RICHMOND — Gov. Ralph Northam popped up at Washington Redskins training camp this week to give a plug for more elementary school recess, something coming to several Northern Virginia school systems this fall under a new state law.
Local school boards may devote up to 15 percent of state-mandated instructional time to recess under a law that took effect July 1, and the state Department of Education must count those hours toward instructional time.
Fairfax, Prince William and Loudoun counties have opted to mandate at least 30 minutes of recess, which the law defines as “unstructured recreational time that is intended to develop teamwork, social skills, and overall physical fitness.” In Loudoun, kindergarten students must get at least 40 minutes. In some schools, the increased time will double students’ daily unstructured play.
Experts say recess helps children focus in the classroom and provides valuable social and emotional learning. But standardized testing and other pressures have eaten away at time set aside for recess, even though the Centers for Disease Control and Prevention recommends children and adolescents get at least one hour of physical activity each day.
“When we were growing up, we liked recess. That was when we went out, had some exercise, learned to get along with our peers,” said Northam (D), a pediatric neurologist who has pushed for years to expand opportunities for exercise during the school day. “And so with all the pressures of the SOLs [standardized tests] and all the AP courses, it’s just good to remember that we still need to let kids be kids.”
The recess legislation was sponsored by Sen. J. Chapman “Chap” Petersen (D-Fairfax) and Del. Karrie Delaney (D-Fairfax). Petersen, among the Redskins’ most prominent boosters in the General Assembly, arranged for the Washington Redskins Charitable Foundation to promote the new law at the camp on Tuesday. The team had not advocated for the law , but Petersen said it dovetails nicely with “Play 60,” an NFL initiative encouraging children to get 60 minutes of daily exercise.
“It just gives principals and teachers the freedom to let the kids run around outside and not worry about, ‘Well, they’re not on the clock and they’re not spending X amount of hours on reading and writing,’ ” Petersen said. “I don’t think it compromises the academic product. I think what it does is get kids active. And I’ve got four kids, so, you know, I’m in the system.”
Parents in Northern Virginia and throughout the state lobbied local and state officials for more than a year to allow more recess. “It was just pure will and power of parents,” said Prince William County parent Barbara Larrimore. She said the 15-minute recess that her 9-year-old son received in the past at Lake Ridge Elementary School wasn’t enough, and he was penalized for moving and jumping around in class.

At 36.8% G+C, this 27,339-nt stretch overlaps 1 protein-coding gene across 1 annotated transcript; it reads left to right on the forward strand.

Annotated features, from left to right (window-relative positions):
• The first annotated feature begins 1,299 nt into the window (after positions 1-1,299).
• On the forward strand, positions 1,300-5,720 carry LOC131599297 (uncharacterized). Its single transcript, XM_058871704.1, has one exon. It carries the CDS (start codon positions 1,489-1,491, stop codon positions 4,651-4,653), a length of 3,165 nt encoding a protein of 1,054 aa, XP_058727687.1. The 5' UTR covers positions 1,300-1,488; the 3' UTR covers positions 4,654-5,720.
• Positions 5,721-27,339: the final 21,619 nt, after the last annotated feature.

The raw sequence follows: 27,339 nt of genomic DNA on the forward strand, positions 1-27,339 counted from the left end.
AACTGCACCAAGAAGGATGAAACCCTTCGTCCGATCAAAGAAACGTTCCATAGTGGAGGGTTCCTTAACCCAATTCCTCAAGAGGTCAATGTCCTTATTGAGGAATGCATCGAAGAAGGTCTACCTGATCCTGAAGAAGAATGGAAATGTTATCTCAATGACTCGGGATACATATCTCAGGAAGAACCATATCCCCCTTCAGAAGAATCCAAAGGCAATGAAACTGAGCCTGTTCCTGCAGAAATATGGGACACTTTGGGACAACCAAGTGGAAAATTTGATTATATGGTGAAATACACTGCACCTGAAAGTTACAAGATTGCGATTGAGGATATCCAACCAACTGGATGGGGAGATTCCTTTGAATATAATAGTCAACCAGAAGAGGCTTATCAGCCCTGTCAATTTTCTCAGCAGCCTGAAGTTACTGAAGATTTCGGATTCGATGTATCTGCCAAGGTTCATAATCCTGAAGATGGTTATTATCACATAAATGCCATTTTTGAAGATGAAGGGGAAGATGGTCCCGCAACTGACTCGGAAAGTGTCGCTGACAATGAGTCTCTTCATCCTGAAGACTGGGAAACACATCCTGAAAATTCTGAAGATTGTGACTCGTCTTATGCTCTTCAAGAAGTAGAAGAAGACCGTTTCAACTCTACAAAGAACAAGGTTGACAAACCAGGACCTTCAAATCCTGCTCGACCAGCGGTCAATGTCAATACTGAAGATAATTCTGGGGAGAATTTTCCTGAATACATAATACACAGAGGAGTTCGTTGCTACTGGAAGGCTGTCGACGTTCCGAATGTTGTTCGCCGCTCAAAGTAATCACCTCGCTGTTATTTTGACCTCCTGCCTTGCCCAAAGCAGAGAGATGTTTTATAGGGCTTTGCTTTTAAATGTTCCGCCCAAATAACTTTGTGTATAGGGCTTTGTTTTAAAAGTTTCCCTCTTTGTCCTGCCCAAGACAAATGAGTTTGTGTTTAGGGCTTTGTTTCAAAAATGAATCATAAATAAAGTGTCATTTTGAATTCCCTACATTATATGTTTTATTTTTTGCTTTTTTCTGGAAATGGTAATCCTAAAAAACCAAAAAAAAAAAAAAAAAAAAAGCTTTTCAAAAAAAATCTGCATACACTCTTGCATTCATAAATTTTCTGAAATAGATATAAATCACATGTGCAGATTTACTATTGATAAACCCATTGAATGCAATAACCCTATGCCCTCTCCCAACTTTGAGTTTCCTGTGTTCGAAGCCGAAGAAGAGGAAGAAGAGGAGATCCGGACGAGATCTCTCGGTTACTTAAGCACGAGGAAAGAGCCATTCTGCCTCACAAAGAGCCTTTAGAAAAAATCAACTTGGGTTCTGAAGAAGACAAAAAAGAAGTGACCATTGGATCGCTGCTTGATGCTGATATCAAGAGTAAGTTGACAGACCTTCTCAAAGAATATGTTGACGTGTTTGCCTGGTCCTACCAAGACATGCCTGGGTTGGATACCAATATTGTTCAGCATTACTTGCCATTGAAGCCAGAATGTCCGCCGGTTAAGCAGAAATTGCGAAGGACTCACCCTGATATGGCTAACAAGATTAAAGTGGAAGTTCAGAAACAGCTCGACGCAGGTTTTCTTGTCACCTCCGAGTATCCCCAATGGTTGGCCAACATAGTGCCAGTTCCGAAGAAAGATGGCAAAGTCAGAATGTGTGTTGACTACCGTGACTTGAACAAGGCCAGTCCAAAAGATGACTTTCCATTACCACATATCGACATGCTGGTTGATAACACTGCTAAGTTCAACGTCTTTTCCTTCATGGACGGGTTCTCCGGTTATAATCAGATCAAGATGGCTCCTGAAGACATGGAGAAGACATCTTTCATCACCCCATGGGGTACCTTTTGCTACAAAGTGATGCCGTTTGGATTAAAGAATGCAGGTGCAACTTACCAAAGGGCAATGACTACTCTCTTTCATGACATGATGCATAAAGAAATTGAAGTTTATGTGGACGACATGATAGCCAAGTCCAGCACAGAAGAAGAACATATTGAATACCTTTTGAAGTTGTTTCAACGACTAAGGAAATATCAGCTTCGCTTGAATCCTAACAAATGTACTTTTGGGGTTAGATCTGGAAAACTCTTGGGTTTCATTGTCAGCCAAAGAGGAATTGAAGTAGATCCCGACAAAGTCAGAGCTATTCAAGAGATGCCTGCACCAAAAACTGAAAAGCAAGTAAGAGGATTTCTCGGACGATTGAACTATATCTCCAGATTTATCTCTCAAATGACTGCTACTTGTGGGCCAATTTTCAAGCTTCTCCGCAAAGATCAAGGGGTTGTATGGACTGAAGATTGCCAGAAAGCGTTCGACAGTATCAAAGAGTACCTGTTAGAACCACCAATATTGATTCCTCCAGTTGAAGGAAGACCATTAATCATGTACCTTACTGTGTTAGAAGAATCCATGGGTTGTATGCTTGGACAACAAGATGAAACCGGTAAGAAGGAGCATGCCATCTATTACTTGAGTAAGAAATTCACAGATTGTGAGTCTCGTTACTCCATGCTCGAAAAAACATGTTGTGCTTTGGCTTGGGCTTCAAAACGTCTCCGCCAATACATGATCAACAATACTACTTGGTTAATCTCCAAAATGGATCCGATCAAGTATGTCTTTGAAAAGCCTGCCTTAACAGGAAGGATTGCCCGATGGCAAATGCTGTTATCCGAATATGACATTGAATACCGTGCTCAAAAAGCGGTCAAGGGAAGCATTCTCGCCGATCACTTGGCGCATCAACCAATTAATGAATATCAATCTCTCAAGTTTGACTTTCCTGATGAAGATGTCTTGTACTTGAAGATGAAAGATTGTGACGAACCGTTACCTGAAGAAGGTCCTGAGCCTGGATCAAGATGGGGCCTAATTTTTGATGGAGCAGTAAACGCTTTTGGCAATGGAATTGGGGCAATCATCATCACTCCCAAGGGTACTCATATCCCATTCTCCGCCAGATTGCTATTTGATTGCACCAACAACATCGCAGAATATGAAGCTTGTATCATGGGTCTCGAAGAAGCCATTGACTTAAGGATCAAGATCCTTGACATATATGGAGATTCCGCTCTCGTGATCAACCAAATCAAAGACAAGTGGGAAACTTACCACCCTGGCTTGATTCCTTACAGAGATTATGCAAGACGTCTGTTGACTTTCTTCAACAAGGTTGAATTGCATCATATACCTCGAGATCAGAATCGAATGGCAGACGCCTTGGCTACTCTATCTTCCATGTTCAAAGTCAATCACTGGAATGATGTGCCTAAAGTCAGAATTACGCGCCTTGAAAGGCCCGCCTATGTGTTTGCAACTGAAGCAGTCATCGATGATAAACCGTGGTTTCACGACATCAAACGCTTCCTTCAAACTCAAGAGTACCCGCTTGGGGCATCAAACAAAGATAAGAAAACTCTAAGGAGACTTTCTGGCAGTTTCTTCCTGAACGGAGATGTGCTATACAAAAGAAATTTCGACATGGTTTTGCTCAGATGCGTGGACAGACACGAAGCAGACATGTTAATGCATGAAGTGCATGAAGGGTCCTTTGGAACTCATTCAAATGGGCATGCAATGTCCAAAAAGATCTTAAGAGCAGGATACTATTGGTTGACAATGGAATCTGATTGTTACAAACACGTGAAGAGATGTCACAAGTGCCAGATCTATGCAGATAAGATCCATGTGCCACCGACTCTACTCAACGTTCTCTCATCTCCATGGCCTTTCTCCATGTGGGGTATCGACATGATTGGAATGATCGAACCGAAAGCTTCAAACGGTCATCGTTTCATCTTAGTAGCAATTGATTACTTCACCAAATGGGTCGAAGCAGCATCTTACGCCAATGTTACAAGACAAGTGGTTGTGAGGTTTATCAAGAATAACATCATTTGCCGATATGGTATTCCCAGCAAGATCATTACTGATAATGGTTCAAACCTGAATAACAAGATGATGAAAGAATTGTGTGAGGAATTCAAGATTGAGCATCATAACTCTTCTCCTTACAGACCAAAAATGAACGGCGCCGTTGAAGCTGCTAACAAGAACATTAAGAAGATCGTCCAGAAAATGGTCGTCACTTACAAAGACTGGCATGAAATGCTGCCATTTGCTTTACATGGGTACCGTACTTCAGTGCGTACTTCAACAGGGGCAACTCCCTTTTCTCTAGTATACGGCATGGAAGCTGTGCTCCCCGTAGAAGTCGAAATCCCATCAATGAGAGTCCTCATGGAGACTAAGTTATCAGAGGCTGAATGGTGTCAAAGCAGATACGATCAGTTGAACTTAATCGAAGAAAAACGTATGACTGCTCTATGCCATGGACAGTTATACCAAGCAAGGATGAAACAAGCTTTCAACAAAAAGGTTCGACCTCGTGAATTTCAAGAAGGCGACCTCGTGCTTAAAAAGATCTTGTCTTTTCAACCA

Prince William schools spokeswoman Diana Gulotta said the school system recognizes “the benefits of exercise and unstructured activity for student learning, health and well-being. This new law means we’re free to build those benefits into the daily instructional time.”
Ian Serotkin, a Loudoun County parent, said his son, a rising second-grader, would return home from school and “do flips on the couch for an hour as soon as he set his backpack down” because he wasn’t given enough time for recess.
“Unstructured play is the way a young person processes the world,” said Serotkin, adding that parents will next lobby to expand time for exercise in middle school.
A state law taking effect in the coming school year requires some combination of physical activity — gym classes, extracurricular activities, recess or other programs — be made available for a minimum of 100 minutes a week in elementary schools and 150 minutes a week for middle and high schools.
Northam’s appearance at Bon Secours Washington Redskins Training Center to promote the new law took place at a moment of strained relations between the team and the state capital, which has largely soured on its 2012 deal to host the annual three-week summer workout.
Richmond officials say spending by tourists who come to watch practices does not offset the financial burden of hosting the camp, including $750,000 a year to pay off the $11 million facility it built for the team in 2013. The city also pays the team $500,000 a year to hold practices there. The eight-year deal expires in 2020.
The Redskins maintain that the camp benefits Richmond when taxes and charitable contributions are factored in.
Northam said little when asked about state efforts to land a new Redskins stadium, a billion-dollar-plus project expected to open by 2027, when the team’s lease for FedEx Field, in Landover, Md., expires.
“They’ve got to make a decision: Do they want to be back in Washington, D.C.; Maryland; or Virginia?” Northam said before his spokeswoman steered the questions back to recess.